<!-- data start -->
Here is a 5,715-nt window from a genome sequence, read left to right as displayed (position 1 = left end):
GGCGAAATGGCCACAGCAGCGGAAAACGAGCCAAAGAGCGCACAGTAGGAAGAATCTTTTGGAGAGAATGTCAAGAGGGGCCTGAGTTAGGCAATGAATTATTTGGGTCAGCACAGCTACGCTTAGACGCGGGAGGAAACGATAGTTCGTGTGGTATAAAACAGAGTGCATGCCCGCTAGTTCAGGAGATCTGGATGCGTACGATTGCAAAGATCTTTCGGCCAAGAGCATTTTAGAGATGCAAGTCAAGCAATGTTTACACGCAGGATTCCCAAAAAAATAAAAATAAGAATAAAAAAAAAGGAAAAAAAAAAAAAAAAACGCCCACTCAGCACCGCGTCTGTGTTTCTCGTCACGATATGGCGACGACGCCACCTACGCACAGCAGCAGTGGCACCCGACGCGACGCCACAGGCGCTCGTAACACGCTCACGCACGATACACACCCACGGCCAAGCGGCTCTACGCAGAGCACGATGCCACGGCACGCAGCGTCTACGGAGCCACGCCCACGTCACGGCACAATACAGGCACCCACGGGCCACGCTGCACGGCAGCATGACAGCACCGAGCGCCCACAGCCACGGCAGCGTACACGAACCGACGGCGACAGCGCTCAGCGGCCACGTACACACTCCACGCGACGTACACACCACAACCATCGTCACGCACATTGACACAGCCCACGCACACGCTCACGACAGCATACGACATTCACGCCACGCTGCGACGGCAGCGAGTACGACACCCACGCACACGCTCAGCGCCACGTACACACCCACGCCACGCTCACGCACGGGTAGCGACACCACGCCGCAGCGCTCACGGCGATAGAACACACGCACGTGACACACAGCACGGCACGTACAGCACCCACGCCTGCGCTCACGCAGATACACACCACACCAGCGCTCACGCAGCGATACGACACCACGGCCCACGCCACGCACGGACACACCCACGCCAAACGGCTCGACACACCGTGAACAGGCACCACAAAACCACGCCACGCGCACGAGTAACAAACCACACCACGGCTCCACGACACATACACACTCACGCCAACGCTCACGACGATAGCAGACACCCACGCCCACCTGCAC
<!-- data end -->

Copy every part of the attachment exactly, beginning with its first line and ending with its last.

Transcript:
Here is a 5,715-nt window from a genome sequence, read left to right as displayed (position 1 = left end):
GGCGAAATGGCCACAGCAGCGGAAAACGAGCCAAAGAGCGCACAGTAGGAAGAATCTTTTGGAGAGAATGTCAAGAGGGGCCTGAGTTAGGCAATGAATTATTTGGGTCAGCACAGCTACGCTTAGACGCGGGAGGAAACGATAGTTCGTGTGGTATAAAACAGAGTGCATGCCCGCTAGTTCAGGAGATCTGGATGCGTACGATTGCAAAGATCTTTCGGCCAAGAGCATTTTAGAGATGCAAGTCAAGCAATGTTTACACGCAGGATTCCCAAAAAAATAAAAATAAGAATAAAAAAAAAGGAAAAAAAAAAAAAAAAACGCCCACTCAGCACCGCGTCTGTGTTTCTCGTCACGATATGGCGACGACGCCACCTACGCACAGCAGCAGTGGCACCCGACGCGACGCCACAGGCGCTCGTAACACGCTCACGCACGATACACACCCACGGCCAAGCGGCTCTACGCAGAGCACGATGCCACGGCACGCAGCGTCTACGGAGCCACGCCCACGTCACGGCACAATACAGGCACCCACGGGCCACGCTGCACGGCAGCATGACAGCACCGAGCGCCCACAGCCACGGCAGCGTACACGAACCGACGGCGACAGCGCTCAGCGGCCACGTACACACTCCACGCGACGTACACACCACAACCATCGTCACGCACATTGACACAGCCCACGCACACGCTCACGACAGCATACGACATTCACGCCACGCTGCGACGGCAGCGAGTACGACACCCACGCACACGCTCAGCGCCACGTACACACCCACGCCACGCTCACGCACGGGTAGCGACACCACGCCGCAGCGCTCACGGCGATAGAACACACGCACGTGACACACAGCACGGCACGTACAGCACCCACGCCTGCGCTCACGCAGATACACACCACACCAGCGCTCACGCAGCGATACGACACCACGGCCCACGCCACGCACGGACACACCCACGCCAAACGGCTCGACACACCGTGAACAGGCACCACAAAACCACGCCACGCGCACGAGTAACAAACCACACCACGGCTCCACGACACATACACACTCACGCCAACGCTCACGACGATAGCAGACACCCACGCCCACCTGCAC